Come Out Swingin’
Tepper is an associate professor of sociology and associate director of the Curb Center for Art, Enterprise and Public Policy at Vanderbilt. In his book, Not Here, Not Now, Not That! Protests over Art and Culture in America, he makes the case that art is most relevant when people care enough to fight over it. Tepper did not come by his conclusion idly. He examined more than 800 conflicts across 71 U.S. cities, studying fights over visual art, film, music, theater, history exhibits and books.
In an interview on PBS NewsHour’s “Art Beat,” he noted a correlation between social change and protest. “The argument in the book is that when people feel unsettled by the rate of social change, when the things around them are changing fast—economics, demographics, technology—art becomes something that they fight over as a way to reassert their values, reassert a sense of who their community is and where they fit into their community,” he said. “Art becomes this amazing arena in which people negotiate their differences of opinions around the contours of their expressive lives together.”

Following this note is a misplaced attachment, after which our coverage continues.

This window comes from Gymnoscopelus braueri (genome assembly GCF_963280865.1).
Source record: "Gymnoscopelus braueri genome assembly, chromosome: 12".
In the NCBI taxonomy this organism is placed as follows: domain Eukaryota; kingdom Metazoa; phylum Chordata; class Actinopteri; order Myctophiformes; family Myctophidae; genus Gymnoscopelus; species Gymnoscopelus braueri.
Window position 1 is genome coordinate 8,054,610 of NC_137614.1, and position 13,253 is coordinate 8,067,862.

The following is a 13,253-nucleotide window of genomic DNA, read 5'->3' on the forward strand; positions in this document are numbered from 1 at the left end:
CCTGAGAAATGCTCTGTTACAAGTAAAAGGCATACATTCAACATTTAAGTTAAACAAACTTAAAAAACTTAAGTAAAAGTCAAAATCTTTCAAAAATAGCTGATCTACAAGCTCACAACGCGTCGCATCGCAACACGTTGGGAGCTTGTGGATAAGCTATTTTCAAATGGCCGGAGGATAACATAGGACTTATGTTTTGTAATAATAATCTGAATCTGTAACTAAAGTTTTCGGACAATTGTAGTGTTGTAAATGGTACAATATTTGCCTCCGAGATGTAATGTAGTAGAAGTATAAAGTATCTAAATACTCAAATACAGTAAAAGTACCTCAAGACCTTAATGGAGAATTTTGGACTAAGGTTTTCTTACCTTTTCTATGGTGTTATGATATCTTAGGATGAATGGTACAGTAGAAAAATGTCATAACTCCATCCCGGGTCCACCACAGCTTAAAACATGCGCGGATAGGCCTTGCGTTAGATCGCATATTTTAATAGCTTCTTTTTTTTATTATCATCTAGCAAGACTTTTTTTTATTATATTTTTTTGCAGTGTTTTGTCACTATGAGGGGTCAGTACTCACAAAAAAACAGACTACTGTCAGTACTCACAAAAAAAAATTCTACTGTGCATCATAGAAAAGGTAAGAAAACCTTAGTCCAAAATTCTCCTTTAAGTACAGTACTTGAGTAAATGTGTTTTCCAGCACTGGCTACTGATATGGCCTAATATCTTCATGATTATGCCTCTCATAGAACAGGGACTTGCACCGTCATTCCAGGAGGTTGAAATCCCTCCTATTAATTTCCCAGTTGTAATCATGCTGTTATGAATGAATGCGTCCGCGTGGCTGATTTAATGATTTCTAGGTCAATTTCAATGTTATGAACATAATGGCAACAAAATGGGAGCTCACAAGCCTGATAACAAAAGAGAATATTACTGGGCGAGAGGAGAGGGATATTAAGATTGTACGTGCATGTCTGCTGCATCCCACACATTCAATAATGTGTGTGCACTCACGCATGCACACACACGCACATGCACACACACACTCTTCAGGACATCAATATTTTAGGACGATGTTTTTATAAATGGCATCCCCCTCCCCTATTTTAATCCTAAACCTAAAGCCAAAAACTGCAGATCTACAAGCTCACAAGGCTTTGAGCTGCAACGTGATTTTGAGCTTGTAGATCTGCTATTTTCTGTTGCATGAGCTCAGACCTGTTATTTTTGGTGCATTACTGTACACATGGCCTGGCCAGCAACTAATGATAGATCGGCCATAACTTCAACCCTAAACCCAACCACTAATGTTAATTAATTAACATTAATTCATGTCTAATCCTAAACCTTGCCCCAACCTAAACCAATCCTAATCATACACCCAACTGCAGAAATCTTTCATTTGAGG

A good scrap over art can be good for the community. “I think in the future, going forward, as our cultural world gets noisier, as there are more things to offend more people, that there will be more opportunities for people to work together to figure out which forms of expressions are good representations of our community and which ones we don’t feel we’re ready for or represent us well,” Tepper told PBS.
Touch gloves and come out of your corners fighting.
photo credit: Steve Green